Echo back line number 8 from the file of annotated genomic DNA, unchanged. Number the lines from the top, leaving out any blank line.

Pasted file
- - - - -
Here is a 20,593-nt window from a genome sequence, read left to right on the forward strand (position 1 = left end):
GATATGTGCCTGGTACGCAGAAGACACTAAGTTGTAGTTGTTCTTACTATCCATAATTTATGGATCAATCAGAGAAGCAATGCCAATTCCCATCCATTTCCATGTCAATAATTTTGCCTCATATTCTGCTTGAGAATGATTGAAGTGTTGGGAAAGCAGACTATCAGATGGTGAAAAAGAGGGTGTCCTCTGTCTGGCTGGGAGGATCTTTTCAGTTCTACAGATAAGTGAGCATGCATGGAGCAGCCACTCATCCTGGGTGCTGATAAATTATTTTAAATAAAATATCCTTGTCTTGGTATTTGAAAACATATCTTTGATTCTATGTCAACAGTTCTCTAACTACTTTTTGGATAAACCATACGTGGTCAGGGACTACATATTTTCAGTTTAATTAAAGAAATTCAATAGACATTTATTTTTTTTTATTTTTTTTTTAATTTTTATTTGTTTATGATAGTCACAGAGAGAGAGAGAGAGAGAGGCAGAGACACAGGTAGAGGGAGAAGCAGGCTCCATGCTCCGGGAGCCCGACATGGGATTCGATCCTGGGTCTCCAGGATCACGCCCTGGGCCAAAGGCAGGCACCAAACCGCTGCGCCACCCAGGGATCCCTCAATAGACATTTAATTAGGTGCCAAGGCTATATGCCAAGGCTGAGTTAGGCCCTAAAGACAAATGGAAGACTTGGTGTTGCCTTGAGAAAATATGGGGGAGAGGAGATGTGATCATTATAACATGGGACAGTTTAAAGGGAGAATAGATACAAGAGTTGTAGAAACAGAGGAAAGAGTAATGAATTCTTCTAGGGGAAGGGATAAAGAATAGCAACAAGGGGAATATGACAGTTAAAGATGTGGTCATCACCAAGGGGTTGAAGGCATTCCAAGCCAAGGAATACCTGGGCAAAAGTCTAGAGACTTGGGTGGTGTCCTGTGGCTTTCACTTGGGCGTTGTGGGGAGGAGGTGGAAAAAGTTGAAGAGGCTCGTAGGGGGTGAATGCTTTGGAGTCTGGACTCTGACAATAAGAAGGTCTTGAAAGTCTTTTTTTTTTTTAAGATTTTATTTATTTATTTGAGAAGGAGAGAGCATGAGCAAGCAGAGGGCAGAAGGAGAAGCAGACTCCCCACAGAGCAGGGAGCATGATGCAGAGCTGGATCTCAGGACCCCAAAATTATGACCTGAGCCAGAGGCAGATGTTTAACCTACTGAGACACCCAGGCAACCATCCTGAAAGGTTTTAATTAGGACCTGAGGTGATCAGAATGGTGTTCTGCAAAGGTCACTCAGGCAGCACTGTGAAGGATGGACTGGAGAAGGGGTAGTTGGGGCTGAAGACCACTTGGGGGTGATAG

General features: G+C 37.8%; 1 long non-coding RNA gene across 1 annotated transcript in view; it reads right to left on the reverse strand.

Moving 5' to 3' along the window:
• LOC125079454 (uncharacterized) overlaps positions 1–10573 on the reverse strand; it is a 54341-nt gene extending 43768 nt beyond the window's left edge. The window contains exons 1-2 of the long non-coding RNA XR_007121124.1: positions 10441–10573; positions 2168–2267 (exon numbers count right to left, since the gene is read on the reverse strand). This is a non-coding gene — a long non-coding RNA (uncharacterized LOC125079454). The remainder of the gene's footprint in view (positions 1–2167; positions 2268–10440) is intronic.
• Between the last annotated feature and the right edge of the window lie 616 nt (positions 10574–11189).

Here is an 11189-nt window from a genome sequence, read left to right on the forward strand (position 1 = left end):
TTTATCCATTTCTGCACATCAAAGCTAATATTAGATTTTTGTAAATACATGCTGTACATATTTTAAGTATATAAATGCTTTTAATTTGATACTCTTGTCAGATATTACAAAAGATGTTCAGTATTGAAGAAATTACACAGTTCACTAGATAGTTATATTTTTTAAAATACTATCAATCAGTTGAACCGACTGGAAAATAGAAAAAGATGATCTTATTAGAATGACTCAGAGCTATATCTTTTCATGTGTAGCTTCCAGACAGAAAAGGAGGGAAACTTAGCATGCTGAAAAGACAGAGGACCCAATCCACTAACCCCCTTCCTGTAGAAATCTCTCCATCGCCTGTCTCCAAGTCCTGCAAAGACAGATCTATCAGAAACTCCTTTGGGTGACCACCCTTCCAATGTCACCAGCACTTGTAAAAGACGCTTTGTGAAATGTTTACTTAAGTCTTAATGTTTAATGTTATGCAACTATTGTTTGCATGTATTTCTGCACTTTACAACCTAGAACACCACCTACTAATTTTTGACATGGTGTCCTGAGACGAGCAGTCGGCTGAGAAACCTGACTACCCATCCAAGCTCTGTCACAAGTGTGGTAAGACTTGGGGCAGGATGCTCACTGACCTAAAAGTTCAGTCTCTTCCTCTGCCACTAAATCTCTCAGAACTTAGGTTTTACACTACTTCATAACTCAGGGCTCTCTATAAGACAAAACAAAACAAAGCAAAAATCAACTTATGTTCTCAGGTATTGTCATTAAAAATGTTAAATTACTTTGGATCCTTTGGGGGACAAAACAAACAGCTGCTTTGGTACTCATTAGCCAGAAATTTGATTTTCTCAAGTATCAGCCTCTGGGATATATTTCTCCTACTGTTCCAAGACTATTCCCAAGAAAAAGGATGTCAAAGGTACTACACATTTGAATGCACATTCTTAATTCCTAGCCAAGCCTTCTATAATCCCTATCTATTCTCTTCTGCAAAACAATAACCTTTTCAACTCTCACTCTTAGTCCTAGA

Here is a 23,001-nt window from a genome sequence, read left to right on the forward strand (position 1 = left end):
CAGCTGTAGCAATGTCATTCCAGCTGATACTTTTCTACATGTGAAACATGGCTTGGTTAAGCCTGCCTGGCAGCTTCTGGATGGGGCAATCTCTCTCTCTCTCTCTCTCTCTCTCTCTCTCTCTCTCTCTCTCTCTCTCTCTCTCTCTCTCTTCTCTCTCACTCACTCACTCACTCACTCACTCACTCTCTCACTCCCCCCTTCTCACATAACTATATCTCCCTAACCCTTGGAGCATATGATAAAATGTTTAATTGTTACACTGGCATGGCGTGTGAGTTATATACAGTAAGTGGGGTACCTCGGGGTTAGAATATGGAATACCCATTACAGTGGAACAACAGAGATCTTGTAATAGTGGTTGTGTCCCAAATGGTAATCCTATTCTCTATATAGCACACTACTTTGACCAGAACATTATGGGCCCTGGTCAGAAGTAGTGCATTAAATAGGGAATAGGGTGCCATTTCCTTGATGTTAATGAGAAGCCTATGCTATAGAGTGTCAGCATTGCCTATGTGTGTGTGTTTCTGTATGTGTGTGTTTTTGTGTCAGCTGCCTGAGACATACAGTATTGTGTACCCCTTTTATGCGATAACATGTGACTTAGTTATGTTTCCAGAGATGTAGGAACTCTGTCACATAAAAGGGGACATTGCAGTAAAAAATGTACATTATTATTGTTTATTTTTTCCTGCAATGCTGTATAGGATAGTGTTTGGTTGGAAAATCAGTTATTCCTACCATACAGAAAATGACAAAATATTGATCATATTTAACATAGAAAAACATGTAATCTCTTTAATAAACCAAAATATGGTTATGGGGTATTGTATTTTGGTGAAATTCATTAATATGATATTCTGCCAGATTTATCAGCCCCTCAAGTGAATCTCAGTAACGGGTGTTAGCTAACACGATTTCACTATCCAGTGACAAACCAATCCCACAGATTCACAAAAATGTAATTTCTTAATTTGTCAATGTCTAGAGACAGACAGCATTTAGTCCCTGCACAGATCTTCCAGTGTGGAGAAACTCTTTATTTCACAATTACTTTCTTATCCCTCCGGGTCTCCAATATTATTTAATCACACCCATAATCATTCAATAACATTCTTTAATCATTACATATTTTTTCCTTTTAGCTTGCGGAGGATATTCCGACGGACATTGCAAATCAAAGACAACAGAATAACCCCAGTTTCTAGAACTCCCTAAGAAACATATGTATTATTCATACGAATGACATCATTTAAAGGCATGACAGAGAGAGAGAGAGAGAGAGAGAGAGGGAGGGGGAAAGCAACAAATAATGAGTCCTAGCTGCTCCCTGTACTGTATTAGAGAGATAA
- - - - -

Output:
TTTATCCATTTCTGCACATCAAAGCTAATATTAGATTTTTGTAAATACATGCTGTACATATTTTAAGTATATAAATGCTTTTAATTTGATACTCTTGTCAGATATTACAAAAGATGTTCAGTATTGAAGAAATTACACAGTTCACTAGATAGTTATATTTTTTAAAATACTATCAATCAGTTGAACCGACTGGAAAATAGAAAAAGATGATCTTATTAGAATGACTCAGAGCTATATCTTTTCATGTGTAGCTTCCAGACAGAAAAGGAGGGAAACTTAGCATGCTGAAAAGACAGAGGACCCAATCCACTAACCCCCTTCCTGTAGAAATCTCTCCATCGCCTGTCTCCAAGTCCTGCAAAGACAGATCTATCAGAAACTCCTTTGGGTGACCACCCTTCCAATGTCACCAGCACTTGTAAAAGACGCTTTGTGAAATGTTTACTTAAGTCTTAATGTTTAATGTTATGCAACTATTGTTTGCATGTATTTCTGCACTTTACAACCTAGAACACCACCTACTAATTTTTGACATGGTGTCCTGAGACGAGCAGTCGGCTGAGAAACCTGACTACCCATCCAAGCTCTGTCACAAGTGTGGTAAGACTTGGGGCAGGATGCTCACTGACCTAAAAGTTCAGTCTCTTCCTCTGCCACTAAATCTCTCAGAACTTAGGTTTTACACTACTTCATAACTCAGGGCTCTCTATAAGACAAAACAAAACAAAGCAAAAATCAACTTATGTTCTCAGGTATTGTCATTAAAAATGTTAAATTACTTTGGATCCTTTGGGGGACAAAACAAACAGCTGCTTTGGTACTCATTAGCCAGAAATTTGATTTTCTCAAGTATCAGCCTCTGGGATATATTTCTCCTACTGTTCCAAGACTATTCCCAAGAAAAAGGATGTCAAAGGTACTACACATTTGAATGCACATTCTTAATTCCTAGCCAAGCCTTCTATAATCCCTATCTATTCTCTTCTGCAAAACAATAACCTTTTCAACTCTCACTCTTAGTCCTAGA